22. GTAG-1 Information Technology Controls • Understanding IT controls • Importance of IT controls • Organizational roles and responsibilities for ensuring IT controls • Analyzing risks • Monitoring techniques • IT control assessment

  23. GTAG-2 Change and Patch Management Controls:Critical for Organizational Success • Why IT change and patch management controls are foundational to a healthy IT environment • How IT change and patch management controls help manage IT risks and costs • What works and doesn’t work in practice • Sources of change and the likely impact on business objectives

  24. GTAG -3 Continuous Auditing:Implications for Assurance, Monitoring, and Risk Assessment • Role of continuous auditing in today’s internal audit environment • Relationships among continuous auditing, continuous monitoring, and continuous assurance • The application and implementation of continuous auditing • Benefits of a continuous, integrated approach

  25. GTAG-4 Management of IT Auditing • Defining IT • IT-related Risks • Defining IT Audit Universe • Executing IT Auditing • Managing IT Auditing • Emerging Issues

  26. GTAG-5Managing and Auditing Privacy Risks • What is Privacy • Privacy Principles and Frameworks • Privacy Impacts and Risk Model • Privacy Controls • Good and Bad Performers • Internal Auditing's Role • Auditing Privacy • CAE's Top 10 Privacy Questions

  27. GTAG-6 Managing and Auditing IT Vulnerabilities • Defining the vulnerability management lifecycle • The scope of a vulnerability management audit • Organizational maturity • Metrics to measure vulnerability management practices • Top 10 vulnerability management questions

  28. GTAG-7Information Technology Outsourcing • Choosing the right IT vendor • What are the best ways to manage outsourcing contract agreements? • What are the main outsourcing risks and how can you mitigate them? • Key outsourcing control considerations from the standing points of both client operations and service provider operations • Which is the most effective framework for establishing outsourcing controls?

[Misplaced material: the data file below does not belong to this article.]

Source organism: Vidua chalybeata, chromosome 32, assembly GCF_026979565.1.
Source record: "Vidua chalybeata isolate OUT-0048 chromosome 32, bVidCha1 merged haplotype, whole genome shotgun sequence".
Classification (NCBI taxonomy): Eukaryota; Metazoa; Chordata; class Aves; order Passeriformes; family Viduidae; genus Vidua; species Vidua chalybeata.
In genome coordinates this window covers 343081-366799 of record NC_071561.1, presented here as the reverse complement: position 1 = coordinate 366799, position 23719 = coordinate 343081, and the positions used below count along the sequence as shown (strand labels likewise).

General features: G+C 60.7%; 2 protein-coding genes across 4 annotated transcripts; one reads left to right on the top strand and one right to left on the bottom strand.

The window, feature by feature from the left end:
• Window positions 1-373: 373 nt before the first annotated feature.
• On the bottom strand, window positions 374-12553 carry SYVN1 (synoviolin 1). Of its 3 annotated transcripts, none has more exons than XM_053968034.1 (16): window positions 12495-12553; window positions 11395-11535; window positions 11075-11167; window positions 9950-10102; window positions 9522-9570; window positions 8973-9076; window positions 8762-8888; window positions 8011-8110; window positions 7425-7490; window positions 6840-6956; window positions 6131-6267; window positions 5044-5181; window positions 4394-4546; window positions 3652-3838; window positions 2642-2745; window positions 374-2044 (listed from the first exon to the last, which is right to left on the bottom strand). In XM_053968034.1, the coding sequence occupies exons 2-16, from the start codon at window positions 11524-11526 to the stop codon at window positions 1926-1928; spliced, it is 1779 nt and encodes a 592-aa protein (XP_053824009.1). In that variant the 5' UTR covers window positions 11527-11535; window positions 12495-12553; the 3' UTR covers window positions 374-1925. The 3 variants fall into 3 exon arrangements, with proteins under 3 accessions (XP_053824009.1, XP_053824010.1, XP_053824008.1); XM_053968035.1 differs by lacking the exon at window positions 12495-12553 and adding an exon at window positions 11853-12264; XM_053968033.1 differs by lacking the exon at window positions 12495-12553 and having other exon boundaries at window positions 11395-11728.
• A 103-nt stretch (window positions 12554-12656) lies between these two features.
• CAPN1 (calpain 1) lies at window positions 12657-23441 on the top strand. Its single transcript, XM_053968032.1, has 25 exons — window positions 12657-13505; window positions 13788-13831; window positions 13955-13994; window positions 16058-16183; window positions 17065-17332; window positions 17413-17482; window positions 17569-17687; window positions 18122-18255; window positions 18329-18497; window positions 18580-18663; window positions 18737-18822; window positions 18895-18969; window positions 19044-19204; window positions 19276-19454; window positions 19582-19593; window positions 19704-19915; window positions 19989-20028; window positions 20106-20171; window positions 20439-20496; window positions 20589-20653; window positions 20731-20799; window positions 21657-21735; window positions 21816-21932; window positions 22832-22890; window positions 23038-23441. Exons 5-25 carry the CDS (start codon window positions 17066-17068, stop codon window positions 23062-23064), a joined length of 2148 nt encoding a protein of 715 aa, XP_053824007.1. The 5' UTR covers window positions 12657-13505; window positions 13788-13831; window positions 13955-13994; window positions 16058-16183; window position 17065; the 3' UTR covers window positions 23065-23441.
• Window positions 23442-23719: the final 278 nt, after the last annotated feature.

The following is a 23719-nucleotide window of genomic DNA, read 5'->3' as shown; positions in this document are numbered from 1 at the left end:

29. GTAG -8Auditing Application Controls • What is application control and what is the relationship between application control and general controls? • Why rely on application controls? • How do you scope a risk-based application control review? • What are the steps to conduct an application controls review? • A list of key application controls and a sample audit program

  30. GTAG-9Identity and Access Management Identity and Access Management • The process of managing who has access to what information • Not only IT, but a cross-organizational process • Internal auditor has a role. • Key IAM concepts • Risks associated with IAM process • Detail guidance on how to audit the IAM process • A sample checklist for auditors

  31. GTAG-10Business Continuity ManagementRestoring critical business processes after a disaster • Management support • Risk assessment • Business Impact analysis • Business recovery and continuity strategy • Disaster recovery for IT • Awareness, training, and testing • BCM program maintenance • Crisis communication

  32. GTAG-11Developing the IT Audit Plan • The audit plan is the weakest link… • Understanding the organization and how IT supports it • Defining and understanding the IT environment • Using risk assessment to determine the IT audit universe • Formalizing the annual IT audit plan • Executing the steps necessary for developing the IT audit plan

  33. Guide to the Assessment of IT Risk (GAIT) • GAIT Methodology – top-down risk-based scoping methodology • GAIT for IT General Control Deficiency Assessment - help assess IT general controls deficiencies identified • GAIT for Business and IT Risk – help identify critical aspects of IT processes

  34. Practice Guides In the pipeline: • Fraud Detection in an Automated World (2009) • Auditing IT Projects (2009) • Security Management: Audit Security Governance (2009) • Entity Level IT Controls (2010) • Auditing User Developed Applications (2010)